The Advantage (in Life and Litigation) of Asking Yourself Great Questions
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You might one day owe your life to an accident. Literally. The cardiac pacemaker, which is now installed in over half a million Americans every year, came about by accident. The inventor, Wilson Greatbatch, was trying to build a device in his garage to record the heart’s rhythm, when he made what, in lesser hands, would be a mistake: installing the wrong size circuit into his contraption. When he did, the device began emitting unintended electrical pulses.
Rather than try to unmake his mess, Greatbatch contemplated it. He studied the rhythm of the pulses and recognized its similarity to a human heartbeat. From there, he developed the pacemaker, and history was made. A lesser mind would have missed an innovation that has since saved millions of lives, but Wilson Greatbatch caught it, and he caught it because he was able to look at his error not as a problem, but as a development. Because he was able to step back and see what was great about his mistake, millions of people have lived longer and better. This is a lesson in the value of perspective, and it is of special importance to trial lawyers.
Sometimes things go wrong. Or at least we think they do. Litigation is often unpredictable. Unexpected stuff happens. New information surfaces. Circumstances change. Mistakes happen. How do you respond?
We submit that better outcomes will be achieved by the lawyer who regularly asks simple empowering questions, such as: “What’s great about this?” or “How can I use this?” The trick is to create an imperative and habit of regularly asking these questions, and forcing yourself to answer them, whenever the “sh*t” hits the fan. The best lawyers ask these questions reflexively, continuously, and use them to turn seemingly problematic developments to their client’s advantage.
The quality of your questions
Questions have a unique role and value in the law. Why otherwise is the Socratic Method used so pervasively to teach first year law school? Why are practitioners stopped during the first breaths of their prepared oral argument by judges and justices who come prepared not to listen, but to interrogate?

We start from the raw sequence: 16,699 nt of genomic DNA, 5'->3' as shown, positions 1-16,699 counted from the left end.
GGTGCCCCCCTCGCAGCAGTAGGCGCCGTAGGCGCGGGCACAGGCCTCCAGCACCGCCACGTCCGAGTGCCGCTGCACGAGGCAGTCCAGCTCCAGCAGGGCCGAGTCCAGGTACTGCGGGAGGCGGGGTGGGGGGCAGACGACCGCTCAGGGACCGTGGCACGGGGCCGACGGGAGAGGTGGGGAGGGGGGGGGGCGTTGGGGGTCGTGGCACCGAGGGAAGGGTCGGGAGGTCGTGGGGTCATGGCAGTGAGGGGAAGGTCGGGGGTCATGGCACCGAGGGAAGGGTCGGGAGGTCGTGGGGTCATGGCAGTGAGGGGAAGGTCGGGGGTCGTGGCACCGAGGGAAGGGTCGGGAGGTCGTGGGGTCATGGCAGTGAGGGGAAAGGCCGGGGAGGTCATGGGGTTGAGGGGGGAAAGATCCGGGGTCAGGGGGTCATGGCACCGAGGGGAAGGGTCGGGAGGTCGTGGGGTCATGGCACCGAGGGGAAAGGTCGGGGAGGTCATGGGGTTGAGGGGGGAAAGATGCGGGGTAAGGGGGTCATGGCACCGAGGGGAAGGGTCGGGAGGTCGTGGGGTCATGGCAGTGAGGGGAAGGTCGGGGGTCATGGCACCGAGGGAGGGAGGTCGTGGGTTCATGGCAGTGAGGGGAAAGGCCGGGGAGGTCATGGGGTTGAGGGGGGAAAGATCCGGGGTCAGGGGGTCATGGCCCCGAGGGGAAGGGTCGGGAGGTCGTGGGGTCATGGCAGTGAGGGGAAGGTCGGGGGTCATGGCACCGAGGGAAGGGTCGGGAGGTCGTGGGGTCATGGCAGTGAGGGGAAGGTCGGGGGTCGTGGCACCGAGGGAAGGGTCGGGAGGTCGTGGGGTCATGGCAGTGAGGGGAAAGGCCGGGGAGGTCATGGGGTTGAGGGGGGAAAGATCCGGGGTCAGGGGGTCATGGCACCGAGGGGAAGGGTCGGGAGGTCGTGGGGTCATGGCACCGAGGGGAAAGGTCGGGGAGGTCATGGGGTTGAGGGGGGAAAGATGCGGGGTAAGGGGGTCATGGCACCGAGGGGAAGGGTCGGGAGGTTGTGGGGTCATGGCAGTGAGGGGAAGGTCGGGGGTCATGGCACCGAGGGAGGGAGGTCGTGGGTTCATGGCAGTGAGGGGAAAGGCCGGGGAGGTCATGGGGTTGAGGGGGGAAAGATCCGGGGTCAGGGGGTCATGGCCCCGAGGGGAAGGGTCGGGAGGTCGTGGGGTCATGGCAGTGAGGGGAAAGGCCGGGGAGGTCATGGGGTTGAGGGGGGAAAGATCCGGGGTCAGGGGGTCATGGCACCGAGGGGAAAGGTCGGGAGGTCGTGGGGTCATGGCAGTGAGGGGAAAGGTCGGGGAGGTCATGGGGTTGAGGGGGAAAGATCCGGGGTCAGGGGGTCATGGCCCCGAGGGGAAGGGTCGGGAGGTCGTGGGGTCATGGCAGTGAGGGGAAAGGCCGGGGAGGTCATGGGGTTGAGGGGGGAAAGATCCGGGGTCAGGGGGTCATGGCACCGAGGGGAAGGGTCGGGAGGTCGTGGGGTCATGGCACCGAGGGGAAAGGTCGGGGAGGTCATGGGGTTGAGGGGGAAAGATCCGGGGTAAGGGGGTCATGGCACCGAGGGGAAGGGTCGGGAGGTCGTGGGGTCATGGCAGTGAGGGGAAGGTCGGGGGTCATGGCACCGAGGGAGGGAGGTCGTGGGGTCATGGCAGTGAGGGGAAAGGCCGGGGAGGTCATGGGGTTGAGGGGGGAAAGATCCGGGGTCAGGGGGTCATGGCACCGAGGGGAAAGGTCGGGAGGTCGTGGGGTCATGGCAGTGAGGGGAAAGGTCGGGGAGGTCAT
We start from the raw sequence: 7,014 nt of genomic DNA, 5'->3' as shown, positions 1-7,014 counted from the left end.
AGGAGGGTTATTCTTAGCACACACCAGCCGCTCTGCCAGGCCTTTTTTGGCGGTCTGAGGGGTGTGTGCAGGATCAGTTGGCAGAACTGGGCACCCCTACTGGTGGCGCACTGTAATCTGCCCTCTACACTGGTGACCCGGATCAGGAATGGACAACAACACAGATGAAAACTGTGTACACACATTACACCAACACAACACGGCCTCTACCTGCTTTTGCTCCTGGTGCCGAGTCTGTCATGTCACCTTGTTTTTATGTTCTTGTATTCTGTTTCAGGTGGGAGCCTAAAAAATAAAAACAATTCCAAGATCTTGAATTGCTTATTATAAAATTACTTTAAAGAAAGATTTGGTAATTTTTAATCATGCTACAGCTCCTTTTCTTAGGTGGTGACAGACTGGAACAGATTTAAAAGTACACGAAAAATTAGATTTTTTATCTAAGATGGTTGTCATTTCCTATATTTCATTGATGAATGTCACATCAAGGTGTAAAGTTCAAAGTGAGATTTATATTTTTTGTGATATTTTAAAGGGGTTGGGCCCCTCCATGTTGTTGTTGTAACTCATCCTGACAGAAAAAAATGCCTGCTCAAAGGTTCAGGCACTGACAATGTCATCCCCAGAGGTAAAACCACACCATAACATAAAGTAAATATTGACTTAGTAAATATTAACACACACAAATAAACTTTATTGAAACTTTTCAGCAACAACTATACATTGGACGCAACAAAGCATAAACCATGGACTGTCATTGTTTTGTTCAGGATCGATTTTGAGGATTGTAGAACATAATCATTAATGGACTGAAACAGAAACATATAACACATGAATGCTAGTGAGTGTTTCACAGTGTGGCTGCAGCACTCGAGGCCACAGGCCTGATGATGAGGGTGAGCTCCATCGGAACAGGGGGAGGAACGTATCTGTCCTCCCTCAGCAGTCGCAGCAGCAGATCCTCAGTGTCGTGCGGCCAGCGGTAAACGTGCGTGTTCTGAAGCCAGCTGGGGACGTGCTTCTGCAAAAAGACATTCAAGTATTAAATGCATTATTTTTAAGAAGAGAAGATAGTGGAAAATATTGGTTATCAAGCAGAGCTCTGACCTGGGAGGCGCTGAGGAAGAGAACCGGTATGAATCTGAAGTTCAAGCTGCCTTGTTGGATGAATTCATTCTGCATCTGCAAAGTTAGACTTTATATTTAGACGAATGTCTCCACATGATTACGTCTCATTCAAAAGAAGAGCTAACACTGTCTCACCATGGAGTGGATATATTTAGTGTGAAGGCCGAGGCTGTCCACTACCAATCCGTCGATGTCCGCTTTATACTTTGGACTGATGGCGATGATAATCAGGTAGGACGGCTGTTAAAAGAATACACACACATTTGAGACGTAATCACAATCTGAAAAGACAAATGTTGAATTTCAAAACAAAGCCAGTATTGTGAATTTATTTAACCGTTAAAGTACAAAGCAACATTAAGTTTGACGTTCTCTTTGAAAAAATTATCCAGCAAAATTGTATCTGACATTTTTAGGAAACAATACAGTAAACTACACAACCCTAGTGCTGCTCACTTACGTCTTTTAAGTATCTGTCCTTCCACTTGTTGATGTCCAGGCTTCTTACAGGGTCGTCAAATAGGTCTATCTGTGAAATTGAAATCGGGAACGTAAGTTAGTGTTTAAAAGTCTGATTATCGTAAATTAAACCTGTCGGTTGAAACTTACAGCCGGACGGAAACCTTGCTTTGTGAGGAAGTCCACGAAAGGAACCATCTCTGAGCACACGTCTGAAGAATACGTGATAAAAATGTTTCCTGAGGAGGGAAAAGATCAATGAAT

Questions illuminate what we value and how we perceive it. They are the most efficient way to gain information. Well-framed questions adduce meaningful facts and aid in getting to the truth. Good questions reveal perception and attention. They present an opportunity to focus on an idea, to decide what is important, and yield understanding.
You can determine the quality of a trial lawyer by the quality of his or her questions. Lawyers ask questions all the time, of all different character and purpose. We ask questions of our clients to help us better understand the case. We pose questions in written discovery and deposition. We criticize ourselves when we realize after a key deposition that we failed to ask the right question. We ask telling questions and fact-finding questions during voir dire. We ask leading questions on direct examination. We ask adversarial questions on cross-examination, and we risk ruining a brilliant cross-examination by asking just one too many.
What questions do you ask yourself? When something happens that is adverse to your client’s interests or that harms your case, do you lament the development, asking:
“How could this have happened?”
“Why did this happen to me?”
“How am I going to explain this?”
“What’s going to happen next?”
“Am I going to lose the confidence of my client because this happened?”
Are any of these types of questions helpful or particularly useful?
The quality of the questions we ask affects the quality of the outcome we achieve. What’s great about the question: “What’s great about this?” This question changes a person’s biochemistry. It readjusts perception. It empowers and leads to action. It shifts the reality of the individual who asks it from a position of having received “negative” information to a position of leverage over the situation. It calls upon the mind to assess the “negative” information in the context of the wider field of their experience and find something “positive” about it. And it leads to more options and opportunities to handle the situation.